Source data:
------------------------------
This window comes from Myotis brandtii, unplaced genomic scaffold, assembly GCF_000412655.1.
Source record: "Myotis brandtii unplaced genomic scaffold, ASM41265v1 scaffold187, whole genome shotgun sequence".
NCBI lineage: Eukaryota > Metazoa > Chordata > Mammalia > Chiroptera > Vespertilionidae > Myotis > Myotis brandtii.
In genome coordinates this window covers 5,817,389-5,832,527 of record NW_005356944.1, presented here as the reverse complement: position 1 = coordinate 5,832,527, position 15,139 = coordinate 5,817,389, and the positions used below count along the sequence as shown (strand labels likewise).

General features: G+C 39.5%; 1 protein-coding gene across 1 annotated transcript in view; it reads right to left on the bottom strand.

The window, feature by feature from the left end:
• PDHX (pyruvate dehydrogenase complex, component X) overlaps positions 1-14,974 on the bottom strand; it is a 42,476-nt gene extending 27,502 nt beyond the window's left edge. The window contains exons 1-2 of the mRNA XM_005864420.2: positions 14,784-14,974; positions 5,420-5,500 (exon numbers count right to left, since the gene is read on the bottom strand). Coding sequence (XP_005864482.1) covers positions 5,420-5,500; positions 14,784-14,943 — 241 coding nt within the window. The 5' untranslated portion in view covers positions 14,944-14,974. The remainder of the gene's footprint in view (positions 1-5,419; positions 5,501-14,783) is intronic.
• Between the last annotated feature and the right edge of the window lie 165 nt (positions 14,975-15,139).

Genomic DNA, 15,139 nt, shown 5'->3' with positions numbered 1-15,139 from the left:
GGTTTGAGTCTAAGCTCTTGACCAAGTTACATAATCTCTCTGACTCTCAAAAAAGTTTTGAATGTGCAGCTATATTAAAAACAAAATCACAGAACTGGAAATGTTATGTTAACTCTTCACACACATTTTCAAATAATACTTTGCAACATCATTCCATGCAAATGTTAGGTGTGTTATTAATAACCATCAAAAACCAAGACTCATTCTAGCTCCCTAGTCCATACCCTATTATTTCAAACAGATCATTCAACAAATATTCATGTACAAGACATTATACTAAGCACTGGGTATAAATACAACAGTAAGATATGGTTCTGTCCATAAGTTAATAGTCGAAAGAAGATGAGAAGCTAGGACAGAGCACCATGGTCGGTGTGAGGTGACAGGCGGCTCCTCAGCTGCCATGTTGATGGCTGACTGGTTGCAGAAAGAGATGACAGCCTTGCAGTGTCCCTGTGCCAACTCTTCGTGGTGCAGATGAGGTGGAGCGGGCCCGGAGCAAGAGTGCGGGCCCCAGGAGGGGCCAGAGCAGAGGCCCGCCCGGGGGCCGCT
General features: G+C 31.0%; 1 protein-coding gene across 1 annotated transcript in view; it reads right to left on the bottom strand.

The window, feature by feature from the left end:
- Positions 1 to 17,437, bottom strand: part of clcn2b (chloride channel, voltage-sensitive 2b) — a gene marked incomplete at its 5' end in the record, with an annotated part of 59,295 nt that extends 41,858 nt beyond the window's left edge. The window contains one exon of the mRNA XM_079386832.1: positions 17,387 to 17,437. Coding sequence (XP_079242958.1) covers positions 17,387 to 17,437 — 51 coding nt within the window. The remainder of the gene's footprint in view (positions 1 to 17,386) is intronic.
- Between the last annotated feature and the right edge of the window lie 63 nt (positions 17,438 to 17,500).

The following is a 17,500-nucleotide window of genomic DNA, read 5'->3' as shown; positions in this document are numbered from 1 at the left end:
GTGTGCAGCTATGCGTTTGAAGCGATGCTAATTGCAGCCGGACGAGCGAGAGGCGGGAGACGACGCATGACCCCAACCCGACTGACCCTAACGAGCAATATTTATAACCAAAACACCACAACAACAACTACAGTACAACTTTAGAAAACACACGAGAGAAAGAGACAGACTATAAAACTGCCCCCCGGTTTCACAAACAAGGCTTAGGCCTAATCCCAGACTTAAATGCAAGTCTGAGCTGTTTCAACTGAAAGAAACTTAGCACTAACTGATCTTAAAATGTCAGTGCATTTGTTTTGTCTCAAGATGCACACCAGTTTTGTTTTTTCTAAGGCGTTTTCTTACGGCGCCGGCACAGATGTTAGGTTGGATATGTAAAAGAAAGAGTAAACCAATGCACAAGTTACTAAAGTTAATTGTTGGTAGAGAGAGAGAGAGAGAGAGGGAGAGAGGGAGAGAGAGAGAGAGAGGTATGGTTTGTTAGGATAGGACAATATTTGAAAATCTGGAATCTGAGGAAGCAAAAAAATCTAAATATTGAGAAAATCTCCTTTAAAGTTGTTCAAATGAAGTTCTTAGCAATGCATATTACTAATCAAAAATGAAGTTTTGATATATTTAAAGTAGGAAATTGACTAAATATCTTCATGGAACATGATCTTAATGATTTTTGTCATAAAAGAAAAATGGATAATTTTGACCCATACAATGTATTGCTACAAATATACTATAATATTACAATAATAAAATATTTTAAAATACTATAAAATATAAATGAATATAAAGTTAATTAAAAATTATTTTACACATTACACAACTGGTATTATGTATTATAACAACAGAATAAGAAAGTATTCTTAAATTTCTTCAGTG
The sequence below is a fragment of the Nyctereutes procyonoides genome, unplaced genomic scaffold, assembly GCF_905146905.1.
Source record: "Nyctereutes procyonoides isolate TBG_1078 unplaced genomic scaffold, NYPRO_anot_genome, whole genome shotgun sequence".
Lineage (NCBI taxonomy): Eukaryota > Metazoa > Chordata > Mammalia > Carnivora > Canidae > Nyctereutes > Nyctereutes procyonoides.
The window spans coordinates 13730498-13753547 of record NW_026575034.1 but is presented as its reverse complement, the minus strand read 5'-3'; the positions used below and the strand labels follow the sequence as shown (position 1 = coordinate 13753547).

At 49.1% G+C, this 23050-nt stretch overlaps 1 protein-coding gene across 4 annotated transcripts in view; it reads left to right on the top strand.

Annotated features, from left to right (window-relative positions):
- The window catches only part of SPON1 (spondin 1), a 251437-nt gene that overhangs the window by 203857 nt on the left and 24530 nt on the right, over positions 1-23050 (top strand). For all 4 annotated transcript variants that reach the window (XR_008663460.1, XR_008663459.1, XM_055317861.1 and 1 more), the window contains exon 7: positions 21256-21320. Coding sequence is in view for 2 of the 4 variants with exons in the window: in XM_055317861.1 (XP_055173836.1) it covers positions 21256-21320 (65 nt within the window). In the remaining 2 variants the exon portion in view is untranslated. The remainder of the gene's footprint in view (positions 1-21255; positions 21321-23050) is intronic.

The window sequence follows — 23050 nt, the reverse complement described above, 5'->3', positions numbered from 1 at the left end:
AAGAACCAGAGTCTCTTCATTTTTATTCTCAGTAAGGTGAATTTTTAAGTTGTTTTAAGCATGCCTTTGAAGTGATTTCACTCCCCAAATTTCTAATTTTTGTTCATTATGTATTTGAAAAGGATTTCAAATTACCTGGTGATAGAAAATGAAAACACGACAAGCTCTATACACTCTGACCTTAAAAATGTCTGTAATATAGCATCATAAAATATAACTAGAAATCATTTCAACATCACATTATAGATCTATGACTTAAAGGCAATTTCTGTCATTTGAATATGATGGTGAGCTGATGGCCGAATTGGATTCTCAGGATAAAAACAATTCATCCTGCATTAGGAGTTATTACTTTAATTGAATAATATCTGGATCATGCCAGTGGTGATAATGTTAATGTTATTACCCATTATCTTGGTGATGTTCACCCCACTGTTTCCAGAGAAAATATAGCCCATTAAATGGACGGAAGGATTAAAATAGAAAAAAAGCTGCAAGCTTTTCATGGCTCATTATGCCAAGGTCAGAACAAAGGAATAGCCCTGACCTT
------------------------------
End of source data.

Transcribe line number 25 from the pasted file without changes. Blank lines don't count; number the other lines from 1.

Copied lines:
AAGAACCAGAGTCTCTTCATTTTTATTCTCAGTAAGGTGAATTTTTAAGTTGTTTTAAGCATGCCTTTGAAGTGATTTCACTCCCCAAATTTCTAATTTTTGTTCATTATGTATTTGAAAAGGATTTCAAATTACCTGGTGATAGAAAATGAAAACACGACAAGCTCTATACACTCTGACCTTAAAAATGTCTGTAATATAGCATCATAAAATATAACTAGAAATCATTTCAACATCACATTATAGATCTATGACTTAAAGGCAATTTCTGTCATTTGAATATGATGGTGAGCTGATGGCCGAATTGGATTCTCAGGATAAAAACAATTCATCCTGCATTAGGAGTTATTACTTTAATTGAATAATATCTGGATCATGCCAGTGGTGATAATGTTAATGTTATTACCCATTATCTTGGTGATGTTCACCCCACTGTTTCCAGAGAAAATATAGCCCATTAAATGGACGGAAGGATTAAAATAGAAAAAAAGCTGCAAGCTTTTCATGGCTCATTATGCCAAGGTCAGAACAAAGGAATAGCCCTGACCTT